You can choose whether your confidential patient information is used. On 25 May 2018, the national data opt-out programme was introduced, enabling patients to opt-out from the use of their data for research or planning purposes.
Find out how you can opt-out.
Or find out more about how your information is used.
Out of hours emergency service
When the surgery is closed and in a genuine medical emergency only, patients should telephone NHS 111.
When the practice is closed, any calls to the surgery (01353 663434) will receive a recorded message advising of the surgery opening hours and to hang up and dial 111 in a genuine medical emergency.
All 111 calls will be assessed and either:
- Medical advice given
- You will be referred to a healthcare professional for further advice
- Arrangements made for you to be seen by a healthcare professional at a local centre (Princess of Wales Hospital, Ely or North Cambridgeshire Hospital, Wisbech or Doddington Hospital)
- Arrangements made for you to be visited at home if you are bedbound by your illness or genuinely housebound
- A 999 ambulance despatched, if appropriate.
The Cambridgeshire and Peterborough Clinical Commissioning Group is responsible for commissioning these services.
Patient dignity policy
This policy sets out the St Mary’s Surgery provision to ensure that patients are afforded privacy and dignity, and are treated respectfully, in all appropriate circumstances where there is the potential for embarrassment or for the patient to feel ‘ill at ease’.
The requirement to respect patients is the responsibility of all staff, not just those in direct clinical contact with the patient.
View our full patient dignity policy here.
Our Privacy notice is available to download here.
Publication of earnings
All GP practices are required to declare the mean earnings (eg average) for GPs working to deliver NHS services to patients at each practice.
The average pay for GPs working at St Mary’s Surgery in the last financial year before tax and national insurance is £49,229.
This is for 1 full time GPs and 12 part time GPs and 2 locum GPs who worked in the practice for more than 6 months.
It should be noted that the prescribed method for calculating earnings is potentially misleading because it takes no account of how much time doctors spend working in the practice, and should not be used to form any judgement about GP earnings, nor to make any comparison with any other practice.
St Mary’s Surgery immediate and long-term equipment fund is called SMILE. Donations – which are very thankfully received – are deposited in this fund.
This enables the practice to purchase items of equipment which benefit our patients, such as nebulisers for asthma patients, glucometers for diabetic patients, sonic aids for antenatal patients, dermatoscopes for dermatological conditions, ECG machines, defibrillators and so on.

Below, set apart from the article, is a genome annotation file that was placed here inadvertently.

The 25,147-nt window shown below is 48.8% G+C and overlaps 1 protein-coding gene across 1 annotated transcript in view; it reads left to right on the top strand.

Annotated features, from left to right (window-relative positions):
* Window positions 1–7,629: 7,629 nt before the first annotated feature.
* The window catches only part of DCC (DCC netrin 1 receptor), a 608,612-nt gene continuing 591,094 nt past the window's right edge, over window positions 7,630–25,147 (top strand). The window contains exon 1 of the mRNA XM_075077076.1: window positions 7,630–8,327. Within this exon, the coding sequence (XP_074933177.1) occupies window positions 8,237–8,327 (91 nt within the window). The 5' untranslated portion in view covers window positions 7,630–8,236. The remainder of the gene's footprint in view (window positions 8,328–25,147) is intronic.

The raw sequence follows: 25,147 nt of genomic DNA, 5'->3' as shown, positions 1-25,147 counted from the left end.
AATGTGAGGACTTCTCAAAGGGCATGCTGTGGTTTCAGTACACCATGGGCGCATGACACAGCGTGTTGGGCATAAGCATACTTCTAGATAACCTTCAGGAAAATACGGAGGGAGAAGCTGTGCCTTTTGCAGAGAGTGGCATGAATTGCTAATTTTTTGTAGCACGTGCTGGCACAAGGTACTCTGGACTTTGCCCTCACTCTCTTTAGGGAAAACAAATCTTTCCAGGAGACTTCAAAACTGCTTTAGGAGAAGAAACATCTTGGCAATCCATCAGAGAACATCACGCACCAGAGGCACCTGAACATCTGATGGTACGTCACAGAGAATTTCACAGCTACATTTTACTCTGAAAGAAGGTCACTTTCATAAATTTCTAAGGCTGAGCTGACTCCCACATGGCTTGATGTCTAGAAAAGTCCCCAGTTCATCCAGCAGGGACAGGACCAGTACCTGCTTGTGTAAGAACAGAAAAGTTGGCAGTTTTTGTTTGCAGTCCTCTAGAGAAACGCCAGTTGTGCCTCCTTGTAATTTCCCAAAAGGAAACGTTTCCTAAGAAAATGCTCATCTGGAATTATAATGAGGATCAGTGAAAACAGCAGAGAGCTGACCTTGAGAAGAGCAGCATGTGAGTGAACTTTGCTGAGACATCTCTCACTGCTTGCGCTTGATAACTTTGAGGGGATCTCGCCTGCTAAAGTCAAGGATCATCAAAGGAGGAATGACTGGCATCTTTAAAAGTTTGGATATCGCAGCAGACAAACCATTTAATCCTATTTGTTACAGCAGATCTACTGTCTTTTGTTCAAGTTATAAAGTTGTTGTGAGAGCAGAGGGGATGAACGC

If you would like to make a donation, please contact the assistant practice manager.
Social prescribing is a means by which GPs, nurses and other health and care professionals can refer people to a range of local, non-clinical services to support an individual’s good health and wellbeing.
Sometimes referred to as community referral, social prescribing seeks to address people’s needs in a holistic way, within a local community. It is about connecting people to sources of help and support within their local community.
Social prescribing encourages people to be better informed, to understand more about their health, enabling them to be more pro-active in shaping their own personal wellbeing.
Examples of things which may impact people’s health:
- A chosen lifestyle – including diet, exercise, smoking, alcohol, sleep patterns, etc.
- Family and wider social support
- Education, language and skills
- Access to care
- Income and jobs
- Mental wellbeing.
For patients, this means your GP or health care professional can connect you with social, physical and other community-based groups and activities which will help provide practical and emotional support, leading to better health and wellbeing.
Examples of the variety of activities you might be linked with include volunteering, arts and crafts, group learning, gardening, befriending, cookery, healthy eating advice and a range of physical activities and support groups.
Referral can be made through GPs and clinicians.
Subject Access Request
Under the General Data Protection Regulation (GDPR), everybody has the right to obtain a copy of their personal data. Personal data in relation to the surgery means your medical records, and an individual is only entitled to their own personal data, and not to information relating to other people (unless the information is also about them or they are acting on behalf of someone). Under special circumstances, some information may be withheld.
You do not need to give a reason to see your personal data and access to the majority of your medical records can be provided through SystmOnline, if you are registered. This is the primary means of accessing your information and we encourage all patients to register for online access.